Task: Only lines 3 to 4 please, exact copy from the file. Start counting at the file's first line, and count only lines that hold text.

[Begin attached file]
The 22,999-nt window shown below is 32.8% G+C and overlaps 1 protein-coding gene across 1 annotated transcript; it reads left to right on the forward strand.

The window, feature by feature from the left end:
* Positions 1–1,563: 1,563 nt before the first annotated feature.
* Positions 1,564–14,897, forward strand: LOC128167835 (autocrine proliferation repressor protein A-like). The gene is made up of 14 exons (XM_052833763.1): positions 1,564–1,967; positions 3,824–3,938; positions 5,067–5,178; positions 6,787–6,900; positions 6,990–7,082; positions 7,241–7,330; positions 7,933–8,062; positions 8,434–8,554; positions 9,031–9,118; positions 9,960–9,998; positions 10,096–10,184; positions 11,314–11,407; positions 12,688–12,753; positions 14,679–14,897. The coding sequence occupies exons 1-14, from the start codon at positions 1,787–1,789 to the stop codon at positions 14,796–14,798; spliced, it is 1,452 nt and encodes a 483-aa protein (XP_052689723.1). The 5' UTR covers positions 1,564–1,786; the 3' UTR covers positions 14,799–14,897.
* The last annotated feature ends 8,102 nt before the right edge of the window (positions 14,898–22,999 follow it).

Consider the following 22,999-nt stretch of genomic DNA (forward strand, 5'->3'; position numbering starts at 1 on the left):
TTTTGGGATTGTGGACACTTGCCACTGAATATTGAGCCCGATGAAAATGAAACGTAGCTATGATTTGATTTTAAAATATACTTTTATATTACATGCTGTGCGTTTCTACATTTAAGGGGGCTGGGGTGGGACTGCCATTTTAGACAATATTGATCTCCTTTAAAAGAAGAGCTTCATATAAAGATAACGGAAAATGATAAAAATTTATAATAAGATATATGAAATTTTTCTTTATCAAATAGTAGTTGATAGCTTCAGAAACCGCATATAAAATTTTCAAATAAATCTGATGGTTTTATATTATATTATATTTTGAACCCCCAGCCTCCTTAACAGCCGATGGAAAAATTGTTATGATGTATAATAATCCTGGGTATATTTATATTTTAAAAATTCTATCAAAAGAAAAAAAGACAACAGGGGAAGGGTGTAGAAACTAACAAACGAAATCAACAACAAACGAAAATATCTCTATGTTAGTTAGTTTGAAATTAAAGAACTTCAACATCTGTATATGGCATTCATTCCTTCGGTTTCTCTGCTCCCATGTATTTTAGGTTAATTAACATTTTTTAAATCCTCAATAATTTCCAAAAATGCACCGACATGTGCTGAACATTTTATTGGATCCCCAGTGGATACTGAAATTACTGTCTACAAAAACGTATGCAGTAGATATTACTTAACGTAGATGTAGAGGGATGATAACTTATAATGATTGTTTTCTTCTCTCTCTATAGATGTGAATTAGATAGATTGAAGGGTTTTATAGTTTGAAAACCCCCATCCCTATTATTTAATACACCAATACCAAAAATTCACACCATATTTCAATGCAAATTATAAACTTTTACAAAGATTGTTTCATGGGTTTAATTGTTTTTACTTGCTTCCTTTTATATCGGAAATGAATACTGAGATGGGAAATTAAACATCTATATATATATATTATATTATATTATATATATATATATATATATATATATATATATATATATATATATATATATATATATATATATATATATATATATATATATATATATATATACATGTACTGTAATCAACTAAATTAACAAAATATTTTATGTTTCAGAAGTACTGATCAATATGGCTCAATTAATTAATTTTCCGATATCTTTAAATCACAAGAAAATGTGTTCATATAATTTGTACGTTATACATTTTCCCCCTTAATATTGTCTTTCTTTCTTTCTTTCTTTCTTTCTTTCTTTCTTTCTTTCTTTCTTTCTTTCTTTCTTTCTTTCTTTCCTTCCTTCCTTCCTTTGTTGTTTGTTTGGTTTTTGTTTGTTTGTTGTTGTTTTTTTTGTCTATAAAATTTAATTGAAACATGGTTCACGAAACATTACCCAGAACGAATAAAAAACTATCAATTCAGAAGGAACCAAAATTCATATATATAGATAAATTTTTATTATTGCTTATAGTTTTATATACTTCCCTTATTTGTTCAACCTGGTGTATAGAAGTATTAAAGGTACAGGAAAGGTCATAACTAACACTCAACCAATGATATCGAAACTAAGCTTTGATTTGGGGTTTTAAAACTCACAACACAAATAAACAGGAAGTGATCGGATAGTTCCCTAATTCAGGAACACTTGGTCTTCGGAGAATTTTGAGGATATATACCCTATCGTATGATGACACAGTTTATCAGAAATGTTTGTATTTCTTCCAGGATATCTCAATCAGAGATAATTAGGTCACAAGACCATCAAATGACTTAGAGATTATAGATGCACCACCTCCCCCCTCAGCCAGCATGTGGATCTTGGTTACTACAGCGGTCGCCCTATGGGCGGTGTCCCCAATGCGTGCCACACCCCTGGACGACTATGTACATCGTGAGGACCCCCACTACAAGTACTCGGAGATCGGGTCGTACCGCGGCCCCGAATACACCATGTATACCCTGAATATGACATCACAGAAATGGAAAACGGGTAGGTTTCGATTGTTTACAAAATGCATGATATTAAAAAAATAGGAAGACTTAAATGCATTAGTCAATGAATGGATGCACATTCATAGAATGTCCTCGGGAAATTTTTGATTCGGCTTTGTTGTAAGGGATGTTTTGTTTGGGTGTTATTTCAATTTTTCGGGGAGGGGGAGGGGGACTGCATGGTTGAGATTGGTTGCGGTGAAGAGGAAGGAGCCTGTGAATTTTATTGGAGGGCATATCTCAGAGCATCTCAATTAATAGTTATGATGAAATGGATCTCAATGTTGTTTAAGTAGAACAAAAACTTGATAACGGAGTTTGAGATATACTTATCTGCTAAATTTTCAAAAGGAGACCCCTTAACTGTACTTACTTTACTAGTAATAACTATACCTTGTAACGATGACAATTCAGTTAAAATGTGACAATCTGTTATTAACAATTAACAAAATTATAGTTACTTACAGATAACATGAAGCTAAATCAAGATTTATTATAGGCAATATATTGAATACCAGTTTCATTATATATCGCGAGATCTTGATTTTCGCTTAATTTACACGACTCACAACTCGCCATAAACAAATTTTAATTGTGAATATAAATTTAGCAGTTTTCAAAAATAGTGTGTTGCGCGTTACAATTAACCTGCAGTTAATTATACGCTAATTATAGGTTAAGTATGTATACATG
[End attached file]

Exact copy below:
* Positions 1–1,563: 1,563 nt before the first annotated feature.
* Positions 1,564–14,897, forward strand: LOC128167835 (autocrine proliferation repressor protein A-like). The gene is made up of 14 exons (XM_052833763.1): positions 1,564–1,967; positions 3,824–3,938; positions 5,067–5,178; positions 6,787–6,900; positions 6,990–7,082; positions 7,241–7,330; positions 7,933–8,062; positions 8,434–8,554; positions 9,031–9,118; positions 9,960–9,998; positions 10,096–10,184; positions 11,314–11,407; positions 12,688–12,753; positions 14,679–14,897. The coding sequence occupies exons 1-14, from the start codon at positions 1,787–1,789 to the stop codon at positions 14,796–14,798; spliced, it is 1,452 nt and encodes a 483-aa protein (XP_052689723.1). The 5' UTR covers positions 1,564–1,786; the 3' UTR covers positions 14,799–14,897.